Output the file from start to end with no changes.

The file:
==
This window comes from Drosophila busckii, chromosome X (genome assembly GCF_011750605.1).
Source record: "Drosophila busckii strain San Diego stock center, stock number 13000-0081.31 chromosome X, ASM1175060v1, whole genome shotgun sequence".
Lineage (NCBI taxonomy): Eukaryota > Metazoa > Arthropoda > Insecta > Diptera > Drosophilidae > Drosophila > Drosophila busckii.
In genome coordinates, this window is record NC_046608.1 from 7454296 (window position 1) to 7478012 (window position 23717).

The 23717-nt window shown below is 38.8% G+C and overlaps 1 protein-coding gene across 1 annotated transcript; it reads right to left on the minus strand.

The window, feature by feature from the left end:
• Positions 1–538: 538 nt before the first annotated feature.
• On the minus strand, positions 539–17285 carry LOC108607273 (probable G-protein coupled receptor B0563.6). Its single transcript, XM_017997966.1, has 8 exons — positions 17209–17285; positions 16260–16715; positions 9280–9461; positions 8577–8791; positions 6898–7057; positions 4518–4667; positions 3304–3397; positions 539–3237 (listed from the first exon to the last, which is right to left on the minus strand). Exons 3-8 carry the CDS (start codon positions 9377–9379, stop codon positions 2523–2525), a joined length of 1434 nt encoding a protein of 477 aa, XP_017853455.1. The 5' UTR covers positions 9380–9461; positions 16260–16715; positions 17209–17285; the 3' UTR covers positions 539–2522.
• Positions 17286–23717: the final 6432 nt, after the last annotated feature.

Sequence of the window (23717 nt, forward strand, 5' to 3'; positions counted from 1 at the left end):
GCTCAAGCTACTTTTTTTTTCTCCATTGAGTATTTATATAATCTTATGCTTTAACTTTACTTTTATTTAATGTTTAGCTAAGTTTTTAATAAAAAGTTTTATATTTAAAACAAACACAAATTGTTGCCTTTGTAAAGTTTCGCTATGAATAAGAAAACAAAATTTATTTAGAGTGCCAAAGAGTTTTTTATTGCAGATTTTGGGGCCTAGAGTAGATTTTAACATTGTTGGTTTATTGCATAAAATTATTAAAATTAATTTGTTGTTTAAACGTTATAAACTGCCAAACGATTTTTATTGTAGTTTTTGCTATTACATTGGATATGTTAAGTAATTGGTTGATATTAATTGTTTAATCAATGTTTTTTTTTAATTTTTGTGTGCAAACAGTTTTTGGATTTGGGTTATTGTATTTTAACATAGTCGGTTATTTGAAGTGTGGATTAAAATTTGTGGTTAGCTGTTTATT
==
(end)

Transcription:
This window comes from Drosophila busckii, chromosome X (genome assembly GCF_011750605.1).
Source record: "Drosophila busckii strain San Diego stock center, stock number 13000-0081.31 chromosome X, ASM1175060v1, whole genome shotgun sequence".
Lineage (NCBI taxonomy): Eukaryota > Metazoa > Arthropoda > Insecta > Diptera > Drosophilidae > Drosophila > Drosophila busckii.
In genome coordinates, this window is record NC_046608.1 from 7454296 (window position 1) to 7478012 (window position 23717).

The 23717-nt window shown below is 38.8% G+C and overlaps 1 protein-coding gene across 1 annotated transcript; it reads right to left on the minus strand.

The window, feature by feature from the left end:
• Positions 1–538: 538 nt before the first annotated feature.
• On the minus strand, positions 539–17285 carry LOC108607273 (probable G-protein coupled receptor B0563.6). Its single transcript, XM_017997966.1, has 8 exons — positions 17209–17285; positions 16260–16715; positions 9280–9461; positions 8577–8791; positions 6898–7057; positions 4518–4667; positions 3304–3397; positions 539–3237 (listed from the first exon to the last, which is right to left on the minus strand). Exons 3-8 carry the CDS (start codon positions 9377–9379, stop codon positions 2523–2525), a joined length of 1434 nt encoding a protein of 477 aa, XP_017853455.1. The 5' UTR covers positions 9380–9461; positions 16260–16715; positions 17209–17285; the 3' UTR covers positions 539–2522.
• Positions 17286–23717: the final 6432 nt, after the last annotated feature.

Sequence of the window (23717 nt, forward strand, 5' to 3'; positions counted from 1 at the left end):
GCTCAAGCTACTTTTTTTTTCTCCATTGAGTATTTATATAATCTTATGCTTTAACTTTACTTTTATTTAATGTTTAGCTAAGTTTTTAATAAAAAGTTTTATATTTAAAACAAACACAAATTGTTGCCTTTGTAAAGTTTCGCTATGAATAAGAAAACAAAATTTATTTAGAGTGCCAAAGAGTTTTTTATTGCAGATTTTGGGGCCTAGAGTAGATTTTAACATTGTTGGTTTATTGCATAAAATTATTAAAATTAATTTGTTGTTTAAACGTTATAAACTGCCAAACGATTTTTATTGTAGTTTTTGCTATTACATTGGATATGTTAAGTAATTGGTTGATATTAATTGTTTAATCAATGTTTTTTTTTAATTTTTGTGTGCAAACAGTTTTTGGATTTGGGTTATTGTATTTTAACATAGTCGGTTATTTGAAGTGTGGATTAAAATTTGTGGTTAGCTGTTTATT